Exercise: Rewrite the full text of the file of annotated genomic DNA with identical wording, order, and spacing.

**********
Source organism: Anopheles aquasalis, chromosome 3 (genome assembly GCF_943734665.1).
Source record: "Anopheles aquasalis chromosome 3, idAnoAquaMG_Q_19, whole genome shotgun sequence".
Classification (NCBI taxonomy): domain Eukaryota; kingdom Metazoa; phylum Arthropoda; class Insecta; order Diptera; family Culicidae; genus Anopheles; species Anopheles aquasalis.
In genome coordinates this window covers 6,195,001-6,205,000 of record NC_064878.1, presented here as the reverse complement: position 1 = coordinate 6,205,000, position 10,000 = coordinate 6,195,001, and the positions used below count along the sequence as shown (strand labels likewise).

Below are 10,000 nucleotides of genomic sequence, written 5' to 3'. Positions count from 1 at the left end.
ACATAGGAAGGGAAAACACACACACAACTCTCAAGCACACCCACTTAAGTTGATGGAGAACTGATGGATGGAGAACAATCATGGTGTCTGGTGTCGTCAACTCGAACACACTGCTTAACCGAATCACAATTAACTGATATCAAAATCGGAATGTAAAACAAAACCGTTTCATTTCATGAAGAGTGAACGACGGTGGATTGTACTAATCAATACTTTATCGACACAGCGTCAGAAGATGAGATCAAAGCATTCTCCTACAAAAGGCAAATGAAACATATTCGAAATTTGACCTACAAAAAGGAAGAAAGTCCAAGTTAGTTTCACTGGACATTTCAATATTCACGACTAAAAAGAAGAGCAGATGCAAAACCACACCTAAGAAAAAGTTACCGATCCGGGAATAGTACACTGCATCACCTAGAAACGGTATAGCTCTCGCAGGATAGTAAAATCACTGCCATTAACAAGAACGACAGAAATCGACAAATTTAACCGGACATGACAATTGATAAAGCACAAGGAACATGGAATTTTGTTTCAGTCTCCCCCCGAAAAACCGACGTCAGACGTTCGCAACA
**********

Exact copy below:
Source organism: Anopheles aquasalis, chromosome 3 (genome assembly GCF_943734665.1).
Source record: "Anopheles aquasalis chromosome 3, idAnoAquaMG_Q_19, whole genome shotgun sequence".
Classification (NCBI taxonomy): domain Eukaryota; kingdom Metazoa; phylum Arthropoda; class Insecta; order Diptera; family Culicidae; genus Anopheles; species Anopheles aquasalis.
In genome coordinates this window covers 6,195,001-6,205,000 of record NC_064878.1, presented here as the reverse complement: position 1 = coordinate 6,205,000, position 10,000 = coordinate 6,195,001, and the positions used below count along the sequence as shown (strand labels likewise).

Below are 10,000 nucleotides of genomic sequence, written 5' to 3'. Positions count from 1 at the left end.
ACATAGGAAGGGAAAACACACACACAACTCTCAAGCACACCCACTTAAGTTGATGGAGAACTGATGGATGGAGAACAATCATGGTGTCTGGTGTCGTCAACTCGAACACACTGCTTAACCGAATCACAATTAACTGATATCAAAATCGGAATGTAAAACAAAACCGTTTCATTTCATGAAGAGTGAACGACGGTGGATTGTACTAATCAATACTTTATCGACACAGCGTCAGAAGATGAGATCAAAGCATTCTCCTACAAAAGGCAAATGAAACATATTCGAAATTTGACCTACAAAAAGGAAGAAAGTCCAAGTTAGTTTCACTGGACATTTCAATATTCACGACTAAAAAGAAGAGCAGATGCAAAACCACACCTAAGAAAAAGTTACCGATCCGGGAATAGTACACTGCATCACCTAGAAACGGTATAGCTCTCGCAGGATAGTAAAATCACTGCCATTAACAAGAACGACAGAAATCGACAAATTTAACCGGACATGACAATTGATAAAGCACAAGGAACATGGAATTTTGTTTCAGTCTCCCCCCGAAAAACCGACGTCAGACGTTCGCAACA